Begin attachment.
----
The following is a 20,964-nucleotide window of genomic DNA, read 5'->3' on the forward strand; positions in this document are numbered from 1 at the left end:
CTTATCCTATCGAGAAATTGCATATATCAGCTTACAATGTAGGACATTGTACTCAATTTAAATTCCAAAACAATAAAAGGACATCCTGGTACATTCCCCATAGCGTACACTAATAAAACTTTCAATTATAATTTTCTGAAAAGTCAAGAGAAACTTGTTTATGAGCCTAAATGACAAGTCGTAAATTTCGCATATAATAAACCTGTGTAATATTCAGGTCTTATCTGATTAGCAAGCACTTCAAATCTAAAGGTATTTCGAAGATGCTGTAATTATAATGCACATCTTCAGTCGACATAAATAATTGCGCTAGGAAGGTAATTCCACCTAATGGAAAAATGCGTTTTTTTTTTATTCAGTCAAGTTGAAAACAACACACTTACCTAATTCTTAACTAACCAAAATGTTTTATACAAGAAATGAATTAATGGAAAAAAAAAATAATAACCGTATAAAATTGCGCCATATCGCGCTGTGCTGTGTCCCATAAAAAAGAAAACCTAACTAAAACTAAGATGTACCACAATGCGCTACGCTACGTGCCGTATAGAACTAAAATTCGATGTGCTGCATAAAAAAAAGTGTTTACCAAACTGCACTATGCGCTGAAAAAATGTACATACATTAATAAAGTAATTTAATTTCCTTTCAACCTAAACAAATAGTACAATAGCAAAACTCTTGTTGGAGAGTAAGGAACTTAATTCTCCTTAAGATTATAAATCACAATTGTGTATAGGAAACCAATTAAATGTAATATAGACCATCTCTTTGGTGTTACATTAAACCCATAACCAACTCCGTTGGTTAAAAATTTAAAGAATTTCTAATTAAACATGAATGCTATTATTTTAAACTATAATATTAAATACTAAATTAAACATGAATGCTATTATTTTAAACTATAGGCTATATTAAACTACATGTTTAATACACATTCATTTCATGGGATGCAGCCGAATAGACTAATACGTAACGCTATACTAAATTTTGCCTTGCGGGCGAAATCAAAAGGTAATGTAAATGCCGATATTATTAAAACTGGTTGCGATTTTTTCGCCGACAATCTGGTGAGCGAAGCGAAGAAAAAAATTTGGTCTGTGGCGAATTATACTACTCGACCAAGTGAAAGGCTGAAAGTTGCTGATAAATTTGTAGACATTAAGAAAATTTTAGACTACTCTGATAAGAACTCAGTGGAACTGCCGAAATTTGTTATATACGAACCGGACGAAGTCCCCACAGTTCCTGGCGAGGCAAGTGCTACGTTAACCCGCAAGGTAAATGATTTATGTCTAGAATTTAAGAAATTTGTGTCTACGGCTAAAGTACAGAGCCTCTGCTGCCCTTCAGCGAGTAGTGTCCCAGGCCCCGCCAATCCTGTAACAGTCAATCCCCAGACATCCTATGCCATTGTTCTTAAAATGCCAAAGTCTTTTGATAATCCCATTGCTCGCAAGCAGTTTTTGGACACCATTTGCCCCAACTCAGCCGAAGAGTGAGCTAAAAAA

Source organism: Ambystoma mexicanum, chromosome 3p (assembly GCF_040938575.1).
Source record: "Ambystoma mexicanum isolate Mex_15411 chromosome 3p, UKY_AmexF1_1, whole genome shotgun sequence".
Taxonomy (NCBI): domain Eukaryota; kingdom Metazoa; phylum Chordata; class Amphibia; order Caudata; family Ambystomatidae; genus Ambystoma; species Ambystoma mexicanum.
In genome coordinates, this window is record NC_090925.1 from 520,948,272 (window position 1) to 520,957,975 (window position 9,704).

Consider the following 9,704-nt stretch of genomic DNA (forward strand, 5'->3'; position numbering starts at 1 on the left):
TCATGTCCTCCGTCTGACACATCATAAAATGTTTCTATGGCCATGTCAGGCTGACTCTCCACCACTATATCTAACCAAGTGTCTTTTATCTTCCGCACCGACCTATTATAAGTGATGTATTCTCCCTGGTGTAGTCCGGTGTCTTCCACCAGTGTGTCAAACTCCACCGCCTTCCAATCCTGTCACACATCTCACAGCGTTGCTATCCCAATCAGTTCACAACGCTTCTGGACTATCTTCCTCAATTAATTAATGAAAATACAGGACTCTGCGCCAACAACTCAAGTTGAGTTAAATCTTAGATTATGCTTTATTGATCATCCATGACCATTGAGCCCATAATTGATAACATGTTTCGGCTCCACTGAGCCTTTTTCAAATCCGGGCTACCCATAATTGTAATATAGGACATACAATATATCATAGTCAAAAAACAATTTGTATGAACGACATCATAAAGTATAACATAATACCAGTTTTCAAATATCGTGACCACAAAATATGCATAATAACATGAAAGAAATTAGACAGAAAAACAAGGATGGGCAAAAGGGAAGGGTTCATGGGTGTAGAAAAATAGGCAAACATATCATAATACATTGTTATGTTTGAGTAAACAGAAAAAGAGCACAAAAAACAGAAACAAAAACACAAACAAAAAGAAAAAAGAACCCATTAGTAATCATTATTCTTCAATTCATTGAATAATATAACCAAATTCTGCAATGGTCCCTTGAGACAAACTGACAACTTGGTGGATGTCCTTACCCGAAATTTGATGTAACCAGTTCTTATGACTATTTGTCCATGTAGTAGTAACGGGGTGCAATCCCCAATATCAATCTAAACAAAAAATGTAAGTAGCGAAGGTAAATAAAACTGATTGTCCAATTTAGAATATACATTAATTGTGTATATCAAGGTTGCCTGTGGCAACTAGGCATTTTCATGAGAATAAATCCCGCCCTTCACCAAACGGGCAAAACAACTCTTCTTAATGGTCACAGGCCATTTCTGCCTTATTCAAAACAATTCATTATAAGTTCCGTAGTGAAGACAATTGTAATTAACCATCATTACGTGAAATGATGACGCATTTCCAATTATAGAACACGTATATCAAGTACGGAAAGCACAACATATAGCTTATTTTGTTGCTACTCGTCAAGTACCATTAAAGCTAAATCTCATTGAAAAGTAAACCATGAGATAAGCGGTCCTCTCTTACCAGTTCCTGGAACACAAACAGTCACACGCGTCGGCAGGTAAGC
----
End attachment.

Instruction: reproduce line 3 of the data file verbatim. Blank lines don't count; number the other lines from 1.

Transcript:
Source organism: Ambystoma mexicanum, chromosome 3p (assembly GCF_040938575.1).